A model is defined as something, which is used to represent any other thing or phenomenon. It primarily replaces the original product. The model has two main types, the physical and conceptual models. The physical model can be seen or touched; it is a material existing thing. While the conceptual model is the existence of something just as an idea or an imagination in ounce’s mind. The framework or model can create bias in research, mainly if not used in the right way of concept concerning the research being done (Younas & Maddigan, 2019). Although this method of analysis is highly reliable in any project, it needs a further reach to the project’s information to save on time and resources used. In addition, the data must be in plenty and well understood to come out with the right thing needed by the research. With this, you avoid the bias in research projects that lead to destruction and waste of resources and time.
Reference
Hogg, W., Rowan, M., Russell, G., Geneau, R., & Muldoon, L. (2007). Framework for primary care organizations: The importance of a structural domain. International Journal for Quality in Health Care, 20(5), 308–313. https://doi.org/10.1093/intqhc/mzm054
Younas, A., & Maddigan, J. (2019). Proposing a policy framework for nursing education for fostering compassion in nursing students: A critical review. Journal of Advanced Nursing, 75(8), 1621–1636. https://doi.org/10.1111/jan.13946s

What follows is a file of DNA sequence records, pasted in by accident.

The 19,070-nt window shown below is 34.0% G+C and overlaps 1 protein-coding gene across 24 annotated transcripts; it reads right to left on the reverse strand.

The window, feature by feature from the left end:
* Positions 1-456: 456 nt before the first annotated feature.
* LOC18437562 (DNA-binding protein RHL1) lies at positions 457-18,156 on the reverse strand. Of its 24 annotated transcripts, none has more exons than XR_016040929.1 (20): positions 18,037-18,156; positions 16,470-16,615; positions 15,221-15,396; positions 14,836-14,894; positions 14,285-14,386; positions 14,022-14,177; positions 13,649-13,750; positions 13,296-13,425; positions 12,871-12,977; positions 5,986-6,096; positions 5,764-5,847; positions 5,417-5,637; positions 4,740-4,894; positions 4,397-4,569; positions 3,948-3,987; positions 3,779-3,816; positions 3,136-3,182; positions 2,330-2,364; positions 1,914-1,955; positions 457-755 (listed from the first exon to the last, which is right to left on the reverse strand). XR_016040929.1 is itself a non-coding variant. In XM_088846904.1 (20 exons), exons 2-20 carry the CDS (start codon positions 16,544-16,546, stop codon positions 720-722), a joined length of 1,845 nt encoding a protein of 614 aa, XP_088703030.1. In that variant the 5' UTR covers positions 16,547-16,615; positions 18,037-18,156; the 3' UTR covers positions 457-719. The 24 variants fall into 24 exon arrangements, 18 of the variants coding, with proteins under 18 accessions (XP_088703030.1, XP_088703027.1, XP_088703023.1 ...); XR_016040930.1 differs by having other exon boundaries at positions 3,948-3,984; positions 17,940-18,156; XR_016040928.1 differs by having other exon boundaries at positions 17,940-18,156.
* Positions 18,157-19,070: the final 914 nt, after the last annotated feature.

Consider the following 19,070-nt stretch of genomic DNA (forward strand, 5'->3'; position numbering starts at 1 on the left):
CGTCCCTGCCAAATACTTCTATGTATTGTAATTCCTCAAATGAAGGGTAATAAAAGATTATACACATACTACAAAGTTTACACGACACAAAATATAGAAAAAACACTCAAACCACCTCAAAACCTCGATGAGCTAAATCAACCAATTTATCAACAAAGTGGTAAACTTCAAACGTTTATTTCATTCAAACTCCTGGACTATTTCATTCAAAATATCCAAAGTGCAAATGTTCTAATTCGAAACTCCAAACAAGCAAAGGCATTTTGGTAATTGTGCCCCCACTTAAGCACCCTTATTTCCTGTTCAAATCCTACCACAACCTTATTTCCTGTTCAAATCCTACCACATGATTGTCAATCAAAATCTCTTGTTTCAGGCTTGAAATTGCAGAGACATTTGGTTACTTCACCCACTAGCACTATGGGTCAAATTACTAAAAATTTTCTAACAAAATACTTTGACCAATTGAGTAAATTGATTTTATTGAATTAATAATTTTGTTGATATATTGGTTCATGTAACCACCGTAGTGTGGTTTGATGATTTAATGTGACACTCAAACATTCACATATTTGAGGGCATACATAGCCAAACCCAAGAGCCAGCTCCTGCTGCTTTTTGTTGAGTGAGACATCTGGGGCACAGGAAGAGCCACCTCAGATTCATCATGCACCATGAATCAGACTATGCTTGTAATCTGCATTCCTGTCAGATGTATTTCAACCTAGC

Nursing, as a profession, advances based on the quality of outcomes produced. Evidence based practice is designed to improve outcomes. To increase nursing knowledge, more evidence-based research needs to be created and applied. Research frameworks aid in EPB by giving new EPB researchers a place to start and guide the research process. Frameworks are significant by directing thought, action, planning and recruitment.
Speroni et al. (2020) state a nurse’s critical thinking skills are important for implementation and transition into practice. Additionally, understanding theories and frameworks for implementation and why EPB is so important (Speroni, 2020). There is so much room for health care improvement, that the research opportunities are endless… if we have the researchers/nurses to explore the possibilities.
Thought processes can bias research. Bluetow, 2019) speak about apophenia, the unconscious correlation of items which are not connected, which is a possibility for qualitative research. A pattern can be found anywhere if it is looked for (Bluetow, 2019). Bluetow (2019) reflects the goal of her paper was to remind folks of our unconscious bias.